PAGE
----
Some people will find it easy to talk about their cycle with complete openness, while other people won’t. But practising normalising the conversation is a great start. Generally speaking, euphemisms don’t help as they can lead to misunderstandings.
If you’re wanting to bring it up for the first time with a partner and are not sure how they will feel, you could try something like “I’m feeling super turned on tonight would love to connect sexually with you. I’m on my period and I know that’s not something we’ve done before. Is that something you’d be into?” If the answer isn’t a “hell yes!”, without defensiveness ask some follow up questions to understand what their uncertainty is (messy bed sheets, getting light-headed when they see blood, misinformed hygiene worries etc.) and see if you can use some of our tips to make you both feel comfortable. It’s also okay to start slow - perhaps using a toy or keeping to only external play - and in time you both might feel differently.
As with anything, consent is vital. So remember if your partner is uncomfortable, you shouldn’t make them do anything they don’t want to do. But open, empathetic, sex-positive communication is a great first step to understanding their concerns and creating a happy, consentual environment where you can both explore.
For many people, laying down a dark towel onto the bed will be all that it takes to enjoy period sex without worrying about the mess.
Even though it may feel like more when you see blood in the shower, the average person only loses 2 to 3 tablespoons of blood over the course of their 4-7 day cycle. A couple of towels or a drop sheet should be enough to save your bed spread!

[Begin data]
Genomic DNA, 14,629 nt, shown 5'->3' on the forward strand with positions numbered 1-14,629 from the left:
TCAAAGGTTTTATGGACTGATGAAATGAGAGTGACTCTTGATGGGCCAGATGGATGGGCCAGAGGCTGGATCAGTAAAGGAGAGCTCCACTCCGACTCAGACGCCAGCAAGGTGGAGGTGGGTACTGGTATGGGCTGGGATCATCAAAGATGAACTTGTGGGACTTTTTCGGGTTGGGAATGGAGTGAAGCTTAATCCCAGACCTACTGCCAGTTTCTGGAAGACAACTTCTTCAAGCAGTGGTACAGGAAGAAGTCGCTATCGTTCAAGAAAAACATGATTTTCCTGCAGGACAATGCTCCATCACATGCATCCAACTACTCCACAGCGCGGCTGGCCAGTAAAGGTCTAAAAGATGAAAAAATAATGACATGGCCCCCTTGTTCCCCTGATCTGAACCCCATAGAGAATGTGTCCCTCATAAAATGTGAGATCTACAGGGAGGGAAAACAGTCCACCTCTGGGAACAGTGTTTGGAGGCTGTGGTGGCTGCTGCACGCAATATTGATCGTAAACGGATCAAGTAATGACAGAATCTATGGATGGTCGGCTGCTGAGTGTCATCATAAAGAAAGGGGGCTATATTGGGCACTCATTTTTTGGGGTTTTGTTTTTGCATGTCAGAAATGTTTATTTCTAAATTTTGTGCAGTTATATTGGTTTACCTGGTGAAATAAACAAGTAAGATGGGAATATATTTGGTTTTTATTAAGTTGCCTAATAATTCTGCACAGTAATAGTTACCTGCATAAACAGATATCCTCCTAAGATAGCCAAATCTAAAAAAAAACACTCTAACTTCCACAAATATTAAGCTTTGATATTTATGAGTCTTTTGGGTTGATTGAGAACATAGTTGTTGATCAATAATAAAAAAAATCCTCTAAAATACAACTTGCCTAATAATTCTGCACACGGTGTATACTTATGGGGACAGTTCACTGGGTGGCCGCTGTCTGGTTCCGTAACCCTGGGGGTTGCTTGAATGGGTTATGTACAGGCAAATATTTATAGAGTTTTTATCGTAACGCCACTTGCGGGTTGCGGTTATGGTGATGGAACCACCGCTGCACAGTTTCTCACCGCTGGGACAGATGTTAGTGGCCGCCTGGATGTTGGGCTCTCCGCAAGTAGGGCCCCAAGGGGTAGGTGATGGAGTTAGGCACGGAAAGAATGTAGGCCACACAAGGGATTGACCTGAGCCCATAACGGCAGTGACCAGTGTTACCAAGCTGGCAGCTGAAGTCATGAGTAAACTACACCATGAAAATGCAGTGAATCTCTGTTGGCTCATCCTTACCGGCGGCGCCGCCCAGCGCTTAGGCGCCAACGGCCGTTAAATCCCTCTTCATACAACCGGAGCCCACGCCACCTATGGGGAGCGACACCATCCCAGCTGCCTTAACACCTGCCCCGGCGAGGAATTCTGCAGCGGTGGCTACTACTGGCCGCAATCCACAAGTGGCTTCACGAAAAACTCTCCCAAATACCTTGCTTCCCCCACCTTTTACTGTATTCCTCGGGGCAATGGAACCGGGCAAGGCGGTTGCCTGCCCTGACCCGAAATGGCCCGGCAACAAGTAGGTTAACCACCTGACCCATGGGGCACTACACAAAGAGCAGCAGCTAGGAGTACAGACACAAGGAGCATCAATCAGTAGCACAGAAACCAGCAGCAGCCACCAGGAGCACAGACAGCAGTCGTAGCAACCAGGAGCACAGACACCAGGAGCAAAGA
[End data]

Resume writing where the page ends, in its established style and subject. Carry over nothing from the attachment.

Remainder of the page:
If either you or your partner are struggling with the idea of period sex for any reason, introducing a toy like a dildo or a vibrator could help you get out of your head and into your body.
In addition, NORMAL toys are all very easy to clean. Just a little rinse in warm soapy water or the NORMAL cleaning spray and they are good to go for round two.
The Darcy is a great versatile option. Its longer arm and curved end is perfect for internal g-stop exploration, but it can also be used externally on the clitoris and vulva if you’re not in the mood for penetration while you’re menstruating. It also has 8 different vibration functions, from super gentle to very powerful. This means you can increase or decrease the level of intensity, depending on where your body is at.
If - for whatever reason - you are not vibing penetrative period sex, remember that “sex” doesn’t ever need to invovle penetration. You can get all of the same pleasure benefits from a mutual masturbation session, a sensual massage, or external clitoris stimulation with your fingers or fave sex toy.
The Quinn by NORMAL is a great example. Instead of penetration or vibration, it uses pulses of air pressure to stimulate the clitoris with a sensation that replicates amazing oral sex. A great option if your body is craving something different during your period.
Plus, for those that enjoy anal sex, your period is a great time to enjoy that too!
If you’re really worried about making a mess, options that don’t involve vaginal penetration are also great because you can still enjoy them with a tampon, cup, or pair of period undies on. Just lie back and enjoy.
Remember to never wear a tampon during penetrative vaginal sex - it could get lost, which can be really dangerous.
Even though we might feel super wet and slippery down there, period sex is still enhanced by using lube.
This is because we might be a little bit more sensitive, and blood doesn’t have the same lubricating qualities that the vagina natually produces during sex.
In addition, lube always makes outercourse, cliteral stimulation and sex toys feel much better, and is always essential for any form of anal play.
Finally, consider what position might make period sex feel best for you.
Missionary is a great one, as gravity helps keep things from getting too messy! Spooning is also a great option, as it feels cosy and comforting, and doesn’t involve too much deep thrusting which might be uncomfortable.
Good luck and enjoy!